Nov 27, 2005

Rapp has the Skinny on DRM

Our Friend, colleague, WBCR-LP member, programmer, board member and damn good copyright attorney, Paul Rapp, is also a contributing writer to Metroland, "the Alternative Newsweekly of New York's Capital Region". He sent us a link to his latest column dealing with Digital Rights Management and the SONY BMG brou ha ha:

The Biggest Hack

As I mentioned here a few months ago, the big record labels have been trying for years to limit what you can do with the music you buy on a CD. What they are trying to do falls under the broad category of what’s called Digital Rights Management, or DRM. If you haven’t already, you’ll be seeing these initials a lot in the future.

They’ve been vainly trying to sell you “copy-protected” CDs, which means for the illegally inflated prices you pay for a CD, you might be getting music with digital handcuffs attached. With copy-protected CDs, if you try to play your CD on your computer, bad stuff happens. Want to bounce the music from your CD into your iPod? No can do!

The industry has been told for years that this is tilting at windmills; that, try as they might, they aren’t going to bend the will of the consumer, and they aren’t going to outrun the smarts of the hacker community, which will deftly undo any shackles the industry tries to put on digital music. Information wants to be free, fight the power, etc. The DRM dog ain’t gonna hunt, bubba.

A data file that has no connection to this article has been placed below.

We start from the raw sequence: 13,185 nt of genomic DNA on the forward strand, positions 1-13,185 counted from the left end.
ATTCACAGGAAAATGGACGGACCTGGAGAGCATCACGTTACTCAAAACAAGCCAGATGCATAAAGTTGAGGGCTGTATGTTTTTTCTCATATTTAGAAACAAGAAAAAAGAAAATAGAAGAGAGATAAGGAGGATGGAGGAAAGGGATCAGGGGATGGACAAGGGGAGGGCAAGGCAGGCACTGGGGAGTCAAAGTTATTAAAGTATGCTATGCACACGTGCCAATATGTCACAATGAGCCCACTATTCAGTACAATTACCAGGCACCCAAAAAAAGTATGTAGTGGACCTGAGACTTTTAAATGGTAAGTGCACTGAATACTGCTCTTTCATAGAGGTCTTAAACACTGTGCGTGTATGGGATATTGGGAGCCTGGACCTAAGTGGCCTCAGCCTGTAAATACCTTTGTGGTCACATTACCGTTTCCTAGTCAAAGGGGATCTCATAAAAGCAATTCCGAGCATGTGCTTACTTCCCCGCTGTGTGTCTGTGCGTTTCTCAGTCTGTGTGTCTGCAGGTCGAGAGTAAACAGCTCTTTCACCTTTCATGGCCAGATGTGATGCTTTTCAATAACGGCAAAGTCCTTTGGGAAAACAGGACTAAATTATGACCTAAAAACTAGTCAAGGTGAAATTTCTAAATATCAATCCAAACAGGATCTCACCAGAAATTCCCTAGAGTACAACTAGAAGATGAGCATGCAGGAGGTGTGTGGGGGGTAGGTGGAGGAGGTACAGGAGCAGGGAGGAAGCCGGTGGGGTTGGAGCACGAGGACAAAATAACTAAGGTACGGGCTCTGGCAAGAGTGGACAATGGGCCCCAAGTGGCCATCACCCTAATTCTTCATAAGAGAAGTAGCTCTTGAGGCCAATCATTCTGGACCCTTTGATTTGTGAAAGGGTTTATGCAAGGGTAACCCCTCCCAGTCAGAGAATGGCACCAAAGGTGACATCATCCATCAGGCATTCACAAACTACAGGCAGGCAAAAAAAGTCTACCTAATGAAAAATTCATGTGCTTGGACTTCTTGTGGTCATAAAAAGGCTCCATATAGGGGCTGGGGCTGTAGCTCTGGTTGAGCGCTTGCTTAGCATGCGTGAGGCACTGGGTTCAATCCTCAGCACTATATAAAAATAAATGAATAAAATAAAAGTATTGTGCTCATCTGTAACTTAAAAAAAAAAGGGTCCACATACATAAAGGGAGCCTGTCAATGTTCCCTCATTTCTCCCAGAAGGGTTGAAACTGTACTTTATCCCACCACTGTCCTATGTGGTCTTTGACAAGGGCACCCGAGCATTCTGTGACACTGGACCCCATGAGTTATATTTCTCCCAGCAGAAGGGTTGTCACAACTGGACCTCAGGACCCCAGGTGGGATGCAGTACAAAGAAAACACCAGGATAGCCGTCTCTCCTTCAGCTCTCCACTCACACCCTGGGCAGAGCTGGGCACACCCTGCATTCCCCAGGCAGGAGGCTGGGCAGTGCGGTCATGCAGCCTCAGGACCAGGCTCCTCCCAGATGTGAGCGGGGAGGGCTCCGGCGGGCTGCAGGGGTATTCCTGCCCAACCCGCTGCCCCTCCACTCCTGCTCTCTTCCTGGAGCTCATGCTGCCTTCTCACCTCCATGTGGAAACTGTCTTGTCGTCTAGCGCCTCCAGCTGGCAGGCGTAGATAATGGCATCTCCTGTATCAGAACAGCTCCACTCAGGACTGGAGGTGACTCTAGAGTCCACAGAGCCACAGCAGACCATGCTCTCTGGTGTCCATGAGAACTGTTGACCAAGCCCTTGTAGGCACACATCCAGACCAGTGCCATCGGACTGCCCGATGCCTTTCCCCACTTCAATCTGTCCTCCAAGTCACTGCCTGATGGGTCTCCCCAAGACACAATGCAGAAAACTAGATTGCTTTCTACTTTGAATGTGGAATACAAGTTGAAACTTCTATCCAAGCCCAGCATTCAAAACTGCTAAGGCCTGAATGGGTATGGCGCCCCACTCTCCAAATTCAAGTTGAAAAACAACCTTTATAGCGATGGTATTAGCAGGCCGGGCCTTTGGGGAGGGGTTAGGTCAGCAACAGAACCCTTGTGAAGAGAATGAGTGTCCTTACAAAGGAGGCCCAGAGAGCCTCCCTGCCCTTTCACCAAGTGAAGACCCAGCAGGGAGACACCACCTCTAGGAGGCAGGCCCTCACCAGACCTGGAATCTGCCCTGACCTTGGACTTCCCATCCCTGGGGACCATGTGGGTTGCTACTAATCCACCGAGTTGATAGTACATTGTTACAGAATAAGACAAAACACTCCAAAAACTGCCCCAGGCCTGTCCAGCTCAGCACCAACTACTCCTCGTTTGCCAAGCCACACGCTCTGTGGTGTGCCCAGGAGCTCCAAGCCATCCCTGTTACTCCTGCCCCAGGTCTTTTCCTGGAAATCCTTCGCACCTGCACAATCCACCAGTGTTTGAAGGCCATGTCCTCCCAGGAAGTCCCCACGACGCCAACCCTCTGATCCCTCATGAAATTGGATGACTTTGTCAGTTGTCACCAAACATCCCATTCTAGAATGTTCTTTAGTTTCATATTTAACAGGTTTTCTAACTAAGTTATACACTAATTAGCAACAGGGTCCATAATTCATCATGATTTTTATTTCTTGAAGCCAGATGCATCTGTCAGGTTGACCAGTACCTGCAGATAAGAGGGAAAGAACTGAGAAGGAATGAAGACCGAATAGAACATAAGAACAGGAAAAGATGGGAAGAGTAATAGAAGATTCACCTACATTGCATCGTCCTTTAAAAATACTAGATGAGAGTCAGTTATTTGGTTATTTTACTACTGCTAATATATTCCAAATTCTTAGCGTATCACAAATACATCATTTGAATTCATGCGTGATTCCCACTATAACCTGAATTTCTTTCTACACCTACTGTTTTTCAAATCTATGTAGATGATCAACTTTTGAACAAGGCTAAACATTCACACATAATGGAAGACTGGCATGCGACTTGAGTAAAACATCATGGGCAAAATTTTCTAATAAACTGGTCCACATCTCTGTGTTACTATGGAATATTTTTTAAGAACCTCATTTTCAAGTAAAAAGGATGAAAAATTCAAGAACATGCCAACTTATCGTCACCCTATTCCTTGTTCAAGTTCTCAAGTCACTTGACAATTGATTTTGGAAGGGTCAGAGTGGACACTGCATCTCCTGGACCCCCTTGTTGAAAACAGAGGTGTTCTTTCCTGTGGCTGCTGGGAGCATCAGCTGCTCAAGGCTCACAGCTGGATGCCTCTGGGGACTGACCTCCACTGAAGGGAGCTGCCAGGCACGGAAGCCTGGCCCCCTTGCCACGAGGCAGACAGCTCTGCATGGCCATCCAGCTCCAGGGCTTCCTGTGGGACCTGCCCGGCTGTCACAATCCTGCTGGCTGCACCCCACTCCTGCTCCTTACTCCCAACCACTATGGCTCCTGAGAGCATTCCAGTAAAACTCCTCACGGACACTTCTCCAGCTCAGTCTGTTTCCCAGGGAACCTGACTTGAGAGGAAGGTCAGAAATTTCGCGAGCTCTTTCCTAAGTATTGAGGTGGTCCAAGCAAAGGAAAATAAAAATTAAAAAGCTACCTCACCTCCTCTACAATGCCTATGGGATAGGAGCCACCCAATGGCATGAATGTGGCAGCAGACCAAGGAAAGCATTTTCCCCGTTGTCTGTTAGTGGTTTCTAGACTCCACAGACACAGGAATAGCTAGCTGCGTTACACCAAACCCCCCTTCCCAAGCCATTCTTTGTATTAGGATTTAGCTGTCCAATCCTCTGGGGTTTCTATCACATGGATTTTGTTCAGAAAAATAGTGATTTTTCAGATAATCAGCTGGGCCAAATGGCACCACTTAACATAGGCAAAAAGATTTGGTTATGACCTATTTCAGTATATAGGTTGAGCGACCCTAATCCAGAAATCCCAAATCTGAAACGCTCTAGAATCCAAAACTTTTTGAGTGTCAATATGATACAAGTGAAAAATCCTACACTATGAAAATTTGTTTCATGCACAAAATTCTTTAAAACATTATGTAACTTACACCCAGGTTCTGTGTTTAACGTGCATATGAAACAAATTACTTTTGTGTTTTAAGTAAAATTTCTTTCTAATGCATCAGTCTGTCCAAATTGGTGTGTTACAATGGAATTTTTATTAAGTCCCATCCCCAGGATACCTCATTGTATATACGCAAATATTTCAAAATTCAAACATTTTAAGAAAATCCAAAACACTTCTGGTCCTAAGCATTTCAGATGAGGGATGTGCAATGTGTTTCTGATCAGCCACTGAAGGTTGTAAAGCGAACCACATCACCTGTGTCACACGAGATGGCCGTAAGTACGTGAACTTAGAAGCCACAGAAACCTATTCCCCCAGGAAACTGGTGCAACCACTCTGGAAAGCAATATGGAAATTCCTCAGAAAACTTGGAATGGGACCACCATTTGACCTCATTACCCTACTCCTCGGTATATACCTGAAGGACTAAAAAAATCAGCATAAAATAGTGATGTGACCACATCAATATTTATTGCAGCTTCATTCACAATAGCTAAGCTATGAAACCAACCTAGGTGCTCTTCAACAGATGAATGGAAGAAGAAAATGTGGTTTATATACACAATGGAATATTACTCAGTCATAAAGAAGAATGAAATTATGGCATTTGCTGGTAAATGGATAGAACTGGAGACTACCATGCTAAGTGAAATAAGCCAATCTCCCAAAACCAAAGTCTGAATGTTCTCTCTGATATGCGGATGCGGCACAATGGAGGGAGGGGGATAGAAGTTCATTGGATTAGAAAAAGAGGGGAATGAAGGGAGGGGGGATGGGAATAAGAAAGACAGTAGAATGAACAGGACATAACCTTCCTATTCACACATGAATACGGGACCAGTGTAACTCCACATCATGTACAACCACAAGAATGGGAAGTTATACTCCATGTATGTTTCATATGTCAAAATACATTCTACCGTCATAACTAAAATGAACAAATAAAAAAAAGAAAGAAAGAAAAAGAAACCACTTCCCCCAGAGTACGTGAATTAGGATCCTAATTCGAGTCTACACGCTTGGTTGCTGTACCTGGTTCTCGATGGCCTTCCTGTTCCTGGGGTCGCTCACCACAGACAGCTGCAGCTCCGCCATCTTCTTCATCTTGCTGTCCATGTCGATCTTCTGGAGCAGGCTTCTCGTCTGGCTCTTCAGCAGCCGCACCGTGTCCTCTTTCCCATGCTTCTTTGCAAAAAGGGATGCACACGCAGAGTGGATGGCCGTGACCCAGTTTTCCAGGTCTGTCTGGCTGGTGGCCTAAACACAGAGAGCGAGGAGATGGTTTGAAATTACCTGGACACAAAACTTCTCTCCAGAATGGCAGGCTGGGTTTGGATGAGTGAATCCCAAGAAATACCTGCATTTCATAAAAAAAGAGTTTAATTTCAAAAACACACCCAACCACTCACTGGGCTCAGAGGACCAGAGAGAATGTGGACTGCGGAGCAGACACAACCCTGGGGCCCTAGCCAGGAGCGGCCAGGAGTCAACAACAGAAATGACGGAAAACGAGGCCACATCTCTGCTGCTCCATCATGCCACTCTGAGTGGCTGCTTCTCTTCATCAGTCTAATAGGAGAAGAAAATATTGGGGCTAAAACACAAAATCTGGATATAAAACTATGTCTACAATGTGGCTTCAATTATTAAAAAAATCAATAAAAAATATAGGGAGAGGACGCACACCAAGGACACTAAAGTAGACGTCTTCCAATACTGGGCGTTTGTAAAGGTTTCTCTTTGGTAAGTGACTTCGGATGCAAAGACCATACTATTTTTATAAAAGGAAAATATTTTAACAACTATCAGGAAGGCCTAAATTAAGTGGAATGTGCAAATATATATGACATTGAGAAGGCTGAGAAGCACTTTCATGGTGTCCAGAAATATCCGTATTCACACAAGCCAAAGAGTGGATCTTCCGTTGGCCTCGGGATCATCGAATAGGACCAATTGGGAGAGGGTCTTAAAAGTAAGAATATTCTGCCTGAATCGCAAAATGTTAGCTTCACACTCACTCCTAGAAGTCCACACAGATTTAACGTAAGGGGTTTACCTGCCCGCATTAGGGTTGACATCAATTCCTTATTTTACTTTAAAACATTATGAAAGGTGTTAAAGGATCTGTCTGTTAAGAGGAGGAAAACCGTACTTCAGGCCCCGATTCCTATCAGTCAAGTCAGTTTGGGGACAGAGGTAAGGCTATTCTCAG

A few months ago, SONY BMG, in their infinite wisdom, tried something new. They put a few different self-executing DRM programs on a bunch of their CDs. When you stuck one of these CDs into your computer, the programs installed themselves into your Windows operating system. They didn’t tell you they were doing this; if they did, the disclosure was buried in a click-through user agreement that may or may not have popped up on your computer screen when you stuck the CD into your CD drive. These programs took up a considerable amount of space and slowed down your computer. Even worse, these programs monitored what you listened to, and in some cases reported findings, via the Internet, back to SONY BMG’s “security vendor,” a company pleasantly named SunnComm. These programs have features that hide themselves from detection and are hard to remove when detected, and their presence on your machine makes you vulnerable to attacks from vicious hackers. Well, more attacks, I should say, since you’ve already been attacked by a vicious hacker: SONY...

There is more here...

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